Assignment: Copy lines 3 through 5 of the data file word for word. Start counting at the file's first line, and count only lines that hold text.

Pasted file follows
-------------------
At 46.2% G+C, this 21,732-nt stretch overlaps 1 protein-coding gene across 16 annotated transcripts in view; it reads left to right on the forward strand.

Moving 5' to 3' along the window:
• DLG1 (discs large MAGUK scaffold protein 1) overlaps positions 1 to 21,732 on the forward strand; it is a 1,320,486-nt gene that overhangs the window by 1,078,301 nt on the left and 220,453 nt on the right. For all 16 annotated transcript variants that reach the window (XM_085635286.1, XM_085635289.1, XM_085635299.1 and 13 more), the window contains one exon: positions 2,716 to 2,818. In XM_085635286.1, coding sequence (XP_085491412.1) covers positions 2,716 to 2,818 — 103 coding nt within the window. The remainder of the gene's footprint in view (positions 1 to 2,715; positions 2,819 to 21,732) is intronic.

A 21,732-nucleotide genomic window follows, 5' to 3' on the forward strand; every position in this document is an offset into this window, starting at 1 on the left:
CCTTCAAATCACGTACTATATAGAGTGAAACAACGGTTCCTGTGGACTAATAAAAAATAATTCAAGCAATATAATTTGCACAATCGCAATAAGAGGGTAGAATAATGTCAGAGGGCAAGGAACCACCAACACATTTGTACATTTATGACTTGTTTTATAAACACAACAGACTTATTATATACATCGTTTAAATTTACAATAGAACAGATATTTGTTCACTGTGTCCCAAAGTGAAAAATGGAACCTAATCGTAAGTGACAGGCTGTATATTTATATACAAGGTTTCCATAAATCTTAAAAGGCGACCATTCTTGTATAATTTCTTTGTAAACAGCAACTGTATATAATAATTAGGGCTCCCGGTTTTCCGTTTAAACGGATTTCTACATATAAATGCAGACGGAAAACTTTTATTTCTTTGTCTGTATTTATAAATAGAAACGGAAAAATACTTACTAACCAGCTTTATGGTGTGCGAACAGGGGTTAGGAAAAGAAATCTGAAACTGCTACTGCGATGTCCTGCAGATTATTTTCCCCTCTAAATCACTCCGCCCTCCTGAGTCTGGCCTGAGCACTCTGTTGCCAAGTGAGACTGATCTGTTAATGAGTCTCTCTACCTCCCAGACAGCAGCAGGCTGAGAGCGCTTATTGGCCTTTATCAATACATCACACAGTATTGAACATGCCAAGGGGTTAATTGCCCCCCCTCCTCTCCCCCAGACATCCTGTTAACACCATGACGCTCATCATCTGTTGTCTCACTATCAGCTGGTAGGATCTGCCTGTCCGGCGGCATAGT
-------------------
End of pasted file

• DLG1 (discs large MAGUK scaffold protein 1) overlaps positions 1 to 21,732 on the forward strand; it is a 1,320,486-nt gene that overhangs the window by 1,078,301 nt on the left and 220,453 nt on the right. For all 16 annotated transcript variants that reach the window (XM_085635286.1, XM_085635289.1, XM_085635299.1 and 13 more), the window contains one exon: positions 2,716 to 2,818. In XM_085635286.1, coding sequence (XP_085491412.1) covers positions 2,716 to 2,818 — 103 coding nt within the window. The remainder of the gene's footprint in view (positions 1 to 2,715; positions 2,819 to 21,732) is intronic.

A 21,732-nucleotide genomic window follows, 5' to 3' on the forward strand; every position in this document is an offset into this window, starting at 1 on the left:
CCTTCAAATCACGTACTATATAGAGTGAAACAACGGTTCCTGTGGACTAATAAAAAATAATTCAAGCAATATAATTTGCACAATCGCAATAAGAGGGTAGAATAATGTCAGAGGGCAAGGAACCACCAACACATTTGTACATTTATGACTTGTTTTATAAACACAACAGACTTATTATATACATCGTTTAAATTTACAATAGAACAGATATTTGTTCACTGTGTCCCAAAGTGAAAAATGGAACCTAATCGTAAGTGACAGGCTGTATATTTATATACAAGGTTTCCATAAATCTTAAAAGGCGACCATTCTTGTATAATTTCTTTGTAAACAGCAACTGTATATAATAATTAGGGCTCCCGGTTTTCCGTTTAAACGGATTTCTACATATAAATGCAGACGGAAAACTTTTATTTCTTTGTCTGTATTTATAAATAGAAACGGAAAAATACTTACTAACCAGCTTTATGGTGTGCGAACAGGGGTTAGGAAAAGAAATCTGAAACTGCTACTGCGATGTCCTGCAGATTATTTTCCCCTCTAAATCACTCCGCCCTCCTGAGTCTGGCCTGAGCACTCTGTTGCCAAGTGAGACTGATCTGTTAATGAGTCTCTCTACCTCCCAGACAGCAGCAGGCTGAGAGCGCTTATTGGCCTTTATCAATACATCACACAGTATTGAACATGCCAAGGGGTTAATTGCCCCCCCTCCTCTCCCCCAGACATCCTGTTAACACCATGACGCTCATCATCTGTTGTCTCACTATCAGCTGGTAGGATCTGCCTGTCCGGCGGCATAGT